Amazon says parents can hand over the shopping keys to the kids, though they'll still have the power to put up a red light.
For the first time, teenagers will be able to independently log into Amazon and shop as long as they are linked to their parent's accounts.
The new program, launching Wednesday, allows up to four kids in a family, between the ages of 13 and 17, to browse the Amazon app on their mobile device, make purchases with a payment method chosen by their parents, and have packages delivered to an address pre-selected by mom or dad.
Parents will have their say throughout the transaction. Before the purchase is finalized, they will get a text or email showing a picture, description and price of the item. If the parents approve of the purchase, they can text 'Y' for yes. If they don't respond at all, the order will be automatically canceled in 48 hours.
If the teen suspects that mom and dad may hesitate to OK a purchase, he or she can include a note in their order "explaining why all of their friends have the video game and they're the only kid at school who doesn't have" it, says Michael Carr, vice president of Amazon Households.
Parents can also opt out of green lighting every purchase, setting a spending limit instead that can vary from child to child. Mom and dad will still get messages about every purchase, and they can cancel or send the item back if they choose.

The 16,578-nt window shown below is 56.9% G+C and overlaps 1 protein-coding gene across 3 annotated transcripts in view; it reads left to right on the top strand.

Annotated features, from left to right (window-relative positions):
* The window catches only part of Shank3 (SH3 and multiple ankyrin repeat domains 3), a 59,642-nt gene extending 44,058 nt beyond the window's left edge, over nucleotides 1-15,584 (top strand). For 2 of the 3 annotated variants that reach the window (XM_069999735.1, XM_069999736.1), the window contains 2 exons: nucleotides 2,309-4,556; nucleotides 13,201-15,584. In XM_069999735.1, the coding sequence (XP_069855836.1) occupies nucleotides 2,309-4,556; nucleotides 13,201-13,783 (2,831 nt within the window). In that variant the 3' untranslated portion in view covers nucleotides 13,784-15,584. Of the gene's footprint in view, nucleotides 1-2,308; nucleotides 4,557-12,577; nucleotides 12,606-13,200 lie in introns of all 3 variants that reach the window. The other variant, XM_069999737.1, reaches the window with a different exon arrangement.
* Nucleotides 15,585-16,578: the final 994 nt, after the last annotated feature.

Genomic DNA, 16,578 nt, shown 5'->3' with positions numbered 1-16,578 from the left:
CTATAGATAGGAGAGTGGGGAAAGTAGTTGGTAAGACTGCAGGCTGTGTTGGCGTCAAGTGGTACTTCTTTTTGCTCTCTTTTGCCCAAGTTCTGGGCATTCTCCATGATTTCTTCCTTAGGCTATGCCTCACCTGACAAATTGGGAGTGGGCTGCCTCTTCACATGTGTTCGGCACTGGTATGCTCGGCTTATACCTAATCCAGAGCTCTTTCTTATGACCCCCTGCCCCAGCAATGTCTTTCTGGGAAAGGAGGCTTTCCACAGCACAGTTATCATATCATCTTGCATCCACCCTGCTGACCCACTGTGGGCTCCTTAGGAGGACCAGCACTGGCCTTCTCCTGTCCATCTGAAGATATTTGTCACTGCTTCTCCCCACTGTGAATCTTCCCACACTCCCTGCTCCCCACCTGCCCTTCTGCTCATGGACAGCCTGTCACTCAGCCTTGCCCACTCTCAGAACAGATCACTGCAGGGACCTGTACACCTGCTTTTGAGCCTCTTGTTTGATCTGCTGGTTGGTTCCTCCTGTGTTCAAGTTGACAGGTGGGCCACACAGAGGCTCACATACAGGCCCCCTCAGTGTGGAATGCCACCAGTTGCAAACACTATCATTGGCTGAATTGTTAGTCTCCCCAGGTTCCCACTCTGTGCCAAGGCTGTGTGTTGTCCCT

"This is something ... families of teenagers need," Carr says. "Today you're either giving the teenager your credit card or you're giving them the password to your account ... This is the only way where the teenager has the independence while the parents are still in the know."
Parents who are members of Amazon Prime, the program that enables shoppers to get free two-day shipping, Prime Video, and other perks for a monthly or annual fee, can also pass along those benefits to their kids without paying extra.
It makes financial sense to loop in the teens and tweens who make up Generation Z. The group influences $600 billion of family spending, outnumbers Millennials, and will make up 40% of consumers by 2020, according to the retail strategic firm HRC Retail Advisory.
"There's a short term uplift of the sales that come incrementally through the teen," says Gene Alvarez, a managing vice president of research for Gartner Inc. "And then there's the long term impact. Think about telling teenagers, 'just get your stuff on Amazon.' When they transition to college, that spending pattern will still be there and when they're in the workforce, they've kind of grown up on Amazon.''
Apple showed such a strategy could be very successful when it put its computers in schools years ago. "If I can raise you with my product," Alvarez says of the mindset, "I'm hoping to have you as a lifetime customer."
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